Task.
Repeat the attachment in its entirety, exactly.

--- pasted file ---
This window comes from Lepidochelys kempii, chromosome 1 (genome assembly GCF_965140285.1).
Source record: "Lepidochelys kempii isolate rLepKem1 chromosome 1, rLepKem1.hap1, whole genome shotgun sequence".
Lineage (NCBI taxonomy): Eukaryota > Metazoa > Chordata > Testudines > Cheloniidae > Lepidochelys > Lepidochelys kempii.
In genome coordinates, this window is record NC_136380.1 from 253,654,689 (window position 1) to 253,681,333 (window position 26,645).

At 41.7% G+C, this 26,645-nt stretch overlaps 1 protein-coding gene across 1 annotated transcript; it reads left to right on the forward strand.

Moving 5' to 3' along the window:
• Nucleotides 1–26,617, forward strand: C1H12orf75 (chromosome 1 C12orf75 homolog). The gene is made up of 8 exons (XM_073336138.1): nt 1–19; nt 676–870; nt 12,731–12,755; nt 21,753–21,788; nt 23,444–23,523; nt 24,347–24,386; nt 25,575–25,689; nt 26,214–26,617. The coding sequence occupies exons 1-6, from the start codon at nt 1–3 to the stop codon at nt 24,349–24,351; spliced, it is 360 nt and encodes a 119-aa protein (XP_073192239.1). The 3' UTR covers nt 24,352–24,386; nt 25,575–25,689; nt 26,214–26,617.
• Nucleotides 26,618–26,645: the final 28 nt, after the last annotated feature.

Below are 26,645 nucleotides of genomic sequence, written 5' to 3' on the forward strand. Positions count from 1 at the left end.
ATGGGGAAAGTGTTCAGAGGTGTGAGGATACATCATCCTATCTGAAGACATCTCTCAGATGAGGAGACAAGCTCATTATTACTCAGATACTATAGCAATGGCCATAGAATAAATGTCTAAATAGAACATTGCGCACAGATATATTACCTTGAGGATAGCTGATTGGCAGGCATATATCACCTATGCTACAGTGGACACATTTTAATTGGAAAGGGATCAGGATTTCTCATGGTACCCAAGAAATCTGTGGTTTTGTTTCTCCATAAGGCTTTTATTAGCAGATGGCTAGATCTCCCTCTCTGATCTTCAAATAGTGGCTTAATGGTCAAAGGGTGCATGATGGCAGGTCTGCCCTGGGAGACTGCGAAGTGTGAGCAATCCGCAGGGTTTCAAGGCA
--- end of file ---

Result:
This window comes from Lepidochelys kempii, chromosome 1 (genome assembly GCF_965140285.1).
Source record: "Lepidochelys kempii isolate rLepKem1 chromosome 1, rLepKem1.hap1, whole genome shotgun sequence".
Lineage (NCBI taxonomy): Eukaryota > Metazoa > Chordata > Testudines > Cheloniidae > Lepidochelys > Lepidochelys kempii.
In genome coordinates, this window is record NC_136380.1 from 253,654,689 (window position 1) to 253,681,333 (window position 26,645).

At 41.7% G+C, this 26,645-nt stretch overlaps 1 protein-coding gene across 1 annotated transcript; it reads left to right on the forward strand.

Moving 5' to 3' along the window:
• Nucleotides 1–26,617, forward strand: C1H12orf75 (chromosome 1 C12orf75 homolog). The gene is made up of 8 exons (XM_073336138.1): nt 1–19; nt 676–870; nt 12,731–12,755; nt 21,753–21,788; nt 23,444–23,523; nt 24,347–24,386; nt 25,575–25,689; nt 26,214–26,617. The coding sequence occupies exons 1-6, from the start codon at nt 1–3 to the stop codon at nt 24,349–24,351; spliced, it is 360 nt and encodes a 119-aa protein (XP_073192239.1). The 3' UTR covers nt 24,352–24,386; nt 25,575–25,689; nt 26,214–26,617.
• Nucleotides 26,618–26,645: the final 28 nt, after the last annotated feature.

Below are 26,645 nucleotides of genomic sequence, written 5' to 3' on the forward strand. Positions count from 1 at the left end.
ATGGGGAAAGTGTTCAGAGGTGTGAGGATACATCATCCTATCTGAAGACATCTCTCAGATGAGGAGACAAGCTCATTATTACTCAGATACTATAGCAATGGCCATAGAATAAATGTCTAAATAGAACATTGCGCACAGATATATTACCTTGAGGATAGCTGATTGGCAGGCATATATCACCTATGCTACAGTGGACACATTTTAATTGGAAAGGGATCAGGATTTCTCATGGTACCCAAGAAATCTGTGGTTTTGTTTCTCCATAAGGCTTTTATTAGCAGATGGCTAGATCTCCCTCTCTGATCTTCAAATAGTGGCTTAATGGTCAAAGGGTGCATGATGGCAGGTCTGCCCTGGGAGACTGCGAAGTGTGAGCAATCCGCAGGGTTTCAAGGCA